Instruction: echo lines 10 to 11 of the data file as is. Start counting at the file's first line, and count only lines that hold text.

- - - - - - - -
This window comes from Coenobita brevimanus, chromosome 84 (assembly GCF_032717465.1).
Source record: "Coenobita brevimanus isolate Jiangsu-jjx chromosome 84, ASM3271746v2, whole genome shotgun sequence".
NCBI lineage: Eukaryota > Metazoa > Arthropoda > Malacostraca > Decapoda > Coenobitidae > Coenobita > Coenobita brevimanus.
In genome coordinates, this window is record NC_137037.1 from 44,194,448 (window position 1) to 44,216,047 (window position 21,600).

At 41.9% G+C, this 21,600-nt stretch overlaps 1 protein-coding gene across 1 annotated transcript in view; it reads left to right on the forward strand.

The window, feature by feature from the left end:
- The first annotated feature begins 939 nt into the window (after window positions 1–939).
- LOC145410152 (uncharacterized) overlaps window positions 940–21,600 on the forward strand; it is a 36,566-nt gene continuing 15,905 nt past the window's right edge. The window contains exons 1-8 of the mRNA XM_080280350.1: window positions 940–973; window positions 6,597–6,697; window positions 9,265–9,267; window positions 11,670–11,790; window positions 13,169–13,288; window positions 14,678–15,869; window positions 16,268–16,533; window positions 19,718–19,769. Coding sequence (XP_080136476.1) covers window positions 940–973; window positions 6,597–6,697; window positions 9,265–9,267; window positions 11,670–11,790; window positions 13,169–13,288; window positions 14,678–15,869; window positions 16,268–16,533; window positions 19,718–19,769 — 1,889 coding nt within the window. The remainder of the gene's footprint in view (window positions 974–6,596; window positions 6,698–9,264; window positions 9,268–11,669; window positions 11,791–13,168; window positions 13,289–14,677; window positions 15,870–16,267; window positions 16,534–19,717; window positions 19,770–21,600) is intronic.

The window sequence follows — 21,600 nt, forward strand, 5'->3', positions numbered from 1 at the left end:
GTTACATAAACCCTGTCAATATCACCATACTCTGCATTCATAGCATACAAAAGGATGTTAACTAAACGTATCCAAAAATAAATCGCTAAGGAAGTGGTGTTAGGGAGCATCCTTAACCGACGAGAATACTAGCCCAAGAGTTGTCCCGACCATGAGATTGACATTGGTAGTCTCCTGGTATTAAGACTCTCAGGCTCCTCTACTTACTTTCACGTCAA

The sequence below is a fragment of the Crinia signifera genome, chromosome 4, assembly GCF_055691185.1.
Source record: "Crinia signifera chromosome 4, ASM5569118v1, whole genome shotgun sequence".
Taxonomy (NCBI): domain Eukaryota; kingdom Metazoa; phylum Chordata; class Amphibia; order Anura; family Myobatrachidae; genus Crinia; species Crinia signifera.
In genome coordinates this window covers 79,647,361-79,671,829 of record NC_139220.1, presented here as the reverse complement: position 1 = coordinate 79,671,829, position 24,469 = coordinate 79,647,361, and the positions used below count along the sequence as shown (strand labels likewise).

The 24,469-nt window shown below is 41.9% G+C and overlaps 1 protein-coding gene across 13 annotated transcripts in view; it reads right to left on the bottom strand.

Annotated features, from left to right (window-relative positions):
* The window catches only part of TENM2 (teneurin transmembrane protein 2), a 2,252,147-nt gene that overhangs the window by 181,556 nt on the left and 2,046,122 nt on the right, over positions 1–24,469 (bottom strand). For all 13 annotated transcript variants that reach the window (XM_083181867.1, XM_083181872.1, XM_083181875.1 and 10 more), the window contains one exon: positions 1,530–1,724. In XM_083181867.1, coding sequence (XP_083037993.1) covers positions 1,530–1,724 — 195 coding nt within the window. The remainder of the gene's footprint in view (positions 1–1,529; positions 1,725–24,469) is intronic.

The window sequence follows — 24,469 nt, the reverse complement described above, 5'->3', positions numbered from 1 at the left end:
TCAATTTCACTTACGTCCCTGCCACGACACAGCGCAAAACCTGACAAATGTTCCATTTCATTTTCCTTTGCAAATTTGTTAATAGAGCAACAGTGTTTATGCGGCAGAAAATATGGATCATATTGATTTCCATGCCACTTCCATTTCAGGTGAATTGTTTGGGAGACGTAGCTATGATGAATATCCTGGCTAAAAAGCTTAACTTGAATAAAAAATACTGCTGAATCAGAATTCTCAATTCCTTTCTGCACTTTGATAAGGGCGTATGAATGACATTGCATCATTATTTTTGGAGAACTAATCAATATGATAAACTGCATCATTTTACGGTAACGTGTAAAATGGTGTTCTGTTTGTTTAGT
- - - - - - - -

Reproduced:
GTTACATAAACCCTGTCAATATCACCATACTCTGCATTCATAGCATACAAAAGGATGTTAACTAAACGTATCCAAAAATAAATCGCTAAGGAAGTGGTGTTAGGGAGCATCCTTAACCGACGAGAATACTAGCCCAAGAGTTGTCCCGACCATGAGATTGACATTGGTAGTCTCCTGGTATTAAGACTCTCAGGCTCCTCTACTTACTTTCACGTCAA

The sequence below is a fragment of the Crinia signifera genome, chromosome 4, assembly GCF_055691185.1.